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I use Visual Studio 2017 and have developed two Angular 2 applications. The first is pure Angular 2 with no backend code (Data comes from wcf services). The second is an Angular 2 SPA application hosted in an MVC application (.net 4.6). They both work great and I can run and edit them in VS2017 with no issues. The problem comes with deploying to an IIS server. At the moment, I am bundling the components from the node_modules directory into .js files using gulp. I am then manually copying all the files for the application (including the gulp bundled files) to a server. This is a laborious process and I would like to find a better way. I was hoping Visual Studio would have provided templates to create the two type of angular 2 applications described above and also publish functionality to bundle the app including the necessary node_module components at the click of a button but have been disappointed. What is my best option to get as close to this functionality as possible? Please help.

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    have you investigated the @angular/cli? it's a build tool that automates a lot of the grief of managing the creation of a production build from your typescript source. check it out at cli.angular.io – snorkpete Mar 15 '17 at 18:31
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    Hi Snorkpete, Thanks for the suggestion. I have tried angular-cli and it was great, but I couldn't get it working with Visual Studio (no play/debug functionality). – LanceM Mar 15 '17 at 18:47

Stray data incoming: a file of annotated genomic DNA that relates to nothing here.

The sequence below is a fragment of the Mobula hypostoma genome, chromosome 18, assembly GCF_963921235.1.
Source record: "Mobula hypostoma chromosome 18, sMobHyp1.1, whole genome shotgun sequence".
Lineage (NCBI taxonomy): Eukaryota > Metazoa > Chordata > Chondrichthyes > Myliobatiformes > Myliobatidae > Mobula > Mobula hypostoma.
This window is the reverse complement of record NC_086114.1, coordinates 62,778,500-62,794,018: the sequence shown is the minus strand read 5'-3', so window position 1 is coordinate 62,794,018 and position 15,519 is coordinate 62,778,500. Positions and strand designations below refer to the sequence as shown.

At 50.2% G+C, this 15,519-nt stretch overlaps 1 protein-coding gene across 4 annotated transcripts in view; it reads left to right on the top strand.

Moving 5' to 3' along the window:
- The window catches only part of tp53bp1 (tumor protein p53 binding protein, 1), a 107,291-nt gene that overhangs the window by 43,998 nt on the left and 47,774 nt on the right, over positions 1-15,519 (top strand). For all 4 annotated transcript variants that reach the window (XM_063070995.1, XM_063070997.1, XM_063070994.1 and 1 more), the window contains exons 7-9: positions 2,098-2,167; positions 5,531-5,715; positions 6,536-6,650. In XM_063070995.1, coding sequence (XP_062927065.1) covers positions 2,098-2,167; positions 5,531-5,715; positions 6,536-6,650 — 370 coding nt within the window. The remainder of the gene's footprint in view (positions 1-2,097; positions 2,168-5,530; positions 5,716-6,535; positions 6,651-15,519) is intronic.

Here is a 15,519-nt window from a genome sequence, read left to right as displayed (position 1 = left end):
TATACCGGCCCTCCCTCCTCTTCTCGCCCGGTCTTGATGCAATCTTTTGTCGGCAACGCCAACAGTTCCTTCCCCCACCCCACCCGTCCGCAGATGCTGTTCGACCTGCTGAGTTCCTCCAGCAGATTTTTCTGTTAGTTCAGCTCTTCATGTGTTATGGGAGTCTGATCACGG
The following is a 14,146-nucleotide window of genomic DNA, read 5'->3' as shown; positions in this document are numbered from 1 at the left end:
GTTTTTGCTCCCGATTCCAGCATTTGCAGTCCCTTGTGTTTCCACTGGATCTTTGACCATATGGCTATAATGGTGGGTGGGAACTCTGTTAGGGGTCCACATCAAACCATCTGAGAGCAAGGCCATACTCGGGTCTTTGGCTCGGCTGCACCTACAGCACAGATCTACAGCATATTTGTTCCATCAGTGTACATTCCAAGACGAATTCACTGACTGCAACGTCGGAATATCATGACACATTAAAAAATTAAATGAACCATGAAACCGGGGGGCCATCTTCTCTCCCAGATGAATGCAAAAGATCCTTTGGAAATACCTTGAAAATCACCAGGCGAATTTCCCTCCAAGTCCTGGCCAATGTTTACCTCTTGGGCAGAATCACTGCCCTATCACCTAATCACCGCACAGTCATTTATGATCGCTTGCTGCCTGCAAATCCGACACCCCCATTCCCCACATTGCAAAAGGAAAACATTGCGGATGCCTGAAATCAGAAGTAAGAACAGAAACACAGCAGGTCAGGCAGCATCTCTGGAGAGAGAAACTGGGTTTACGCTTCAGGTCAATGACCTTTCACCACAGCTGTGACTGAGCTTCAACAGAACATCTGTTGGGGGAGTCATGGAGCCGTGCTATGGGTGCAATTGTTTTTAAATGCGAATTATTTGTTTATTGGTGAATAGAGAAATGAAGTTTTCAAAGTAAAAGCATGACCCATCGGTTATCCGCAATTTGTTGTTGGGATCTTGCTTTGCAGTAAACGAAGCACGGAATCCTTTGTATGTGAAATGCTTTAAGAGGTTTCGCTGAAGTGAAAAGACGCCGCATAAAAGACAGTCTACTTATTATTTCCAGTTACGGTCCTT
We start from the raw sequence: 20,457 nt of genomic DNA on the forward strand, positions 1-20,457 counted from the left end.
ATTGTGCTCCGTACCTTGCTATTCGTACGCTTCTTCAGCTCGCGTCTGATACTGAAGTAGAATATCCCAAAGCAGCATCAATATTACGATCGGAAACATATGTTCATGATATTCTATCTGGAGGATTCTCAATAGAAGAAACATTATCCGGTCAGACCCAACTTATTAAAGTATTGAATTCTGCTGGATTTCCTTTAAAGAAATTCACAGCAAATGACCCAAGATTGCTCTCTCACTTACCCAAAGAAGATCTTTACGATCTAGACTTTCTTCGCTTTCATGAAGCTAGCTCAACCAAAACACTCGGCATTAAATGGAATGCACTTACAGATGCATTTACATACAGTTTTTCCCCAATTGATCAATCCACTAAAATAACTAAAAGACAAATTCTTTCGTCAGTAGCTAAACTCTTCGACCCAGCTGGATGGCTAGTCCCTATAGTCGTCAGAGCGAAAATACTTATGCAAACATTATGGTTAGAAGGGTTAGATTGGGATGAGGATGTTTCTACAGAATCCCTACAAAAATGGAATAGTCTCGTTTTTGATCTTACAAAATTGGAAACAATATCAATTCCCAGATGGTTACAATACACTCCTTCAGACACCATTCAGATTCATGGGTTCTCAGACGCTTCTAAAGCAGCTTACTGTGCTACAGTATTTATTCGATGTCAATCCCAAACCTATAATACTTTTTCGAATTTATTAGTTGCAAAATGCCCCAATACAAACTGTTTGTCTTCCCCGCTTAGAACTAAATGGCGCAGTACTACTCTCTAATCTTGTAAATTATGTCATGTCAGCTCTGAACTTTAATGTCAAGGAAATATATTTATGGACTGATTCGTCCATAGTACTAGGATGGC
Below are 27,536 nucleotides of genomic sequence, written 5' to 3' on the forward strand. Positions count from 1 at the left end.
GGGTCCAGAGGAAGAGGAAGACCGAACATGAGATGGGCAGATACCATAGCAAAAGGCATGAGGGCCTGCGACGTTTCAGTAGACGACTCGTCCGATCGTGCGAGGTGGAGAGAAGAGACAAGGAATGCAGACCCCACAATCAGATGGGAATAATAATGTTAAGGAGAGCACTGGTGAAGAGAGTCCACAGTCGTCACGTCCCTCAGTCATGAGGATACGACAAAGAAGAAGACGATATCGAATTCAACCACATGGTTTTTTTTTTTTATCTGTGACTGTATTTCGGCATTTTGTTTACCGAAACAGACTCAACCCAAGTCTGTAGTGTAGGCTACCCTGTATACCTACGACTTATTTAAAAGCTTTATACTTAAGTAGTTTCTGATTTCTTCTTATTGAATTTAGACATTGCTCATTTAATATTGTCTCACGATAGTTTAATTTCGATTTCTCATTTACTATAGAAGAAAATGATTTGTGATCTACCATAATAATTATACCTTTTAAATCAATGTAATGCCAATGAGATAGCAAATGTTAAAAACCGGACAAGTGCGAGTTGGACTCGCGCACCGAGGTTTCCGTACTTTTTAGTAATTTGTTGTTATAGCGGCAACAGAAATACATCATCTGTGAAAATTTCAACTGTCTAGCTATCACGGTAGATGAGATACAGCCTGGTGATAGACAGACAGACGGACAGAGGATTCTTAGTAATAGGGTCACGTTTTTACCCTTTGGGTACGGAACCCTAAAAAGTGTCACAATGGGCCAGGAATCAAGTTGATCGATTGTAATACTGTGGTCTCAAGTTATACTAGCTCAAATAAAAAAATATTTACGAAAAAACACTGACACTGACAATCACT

• You could use chrome's debugger for debugging - the experience is pretty decent now with source maps. And from the angular/cli which, admittedly, you have to run from a command line, you get a live-reloading server that you can just start once & leave alone. I'm just suggesting these things because i think using the angular/cli removes so much headaches with deployment that it's worth the smaller inconveniences. You still have to copy some files to your IIS server, but if you put ur source somewhere relative to your IIS root, the ng build can even be configured to put the files in place too – snorkpete Mar 15 '17 at 18:54
  • I really appreciate the suggestions but I think it may trade one inconvenience for another. I like working in Visual Studio as it has a lot of great feature. Also, I work on the full stack not just the Angular part so using Visual Studio makes it easy to have all the layers in one solution in the same IDE. – LanceM Mar 15 '17 at 19:50
  • sorry to be a pest - just giving suggestions - but actually, i'm not recommending moving away from Visual Studio to edit your files - simply to use other tools to add the play/debug functionality that you're currently missing – snorkpete Mar 15 '17 at 20:01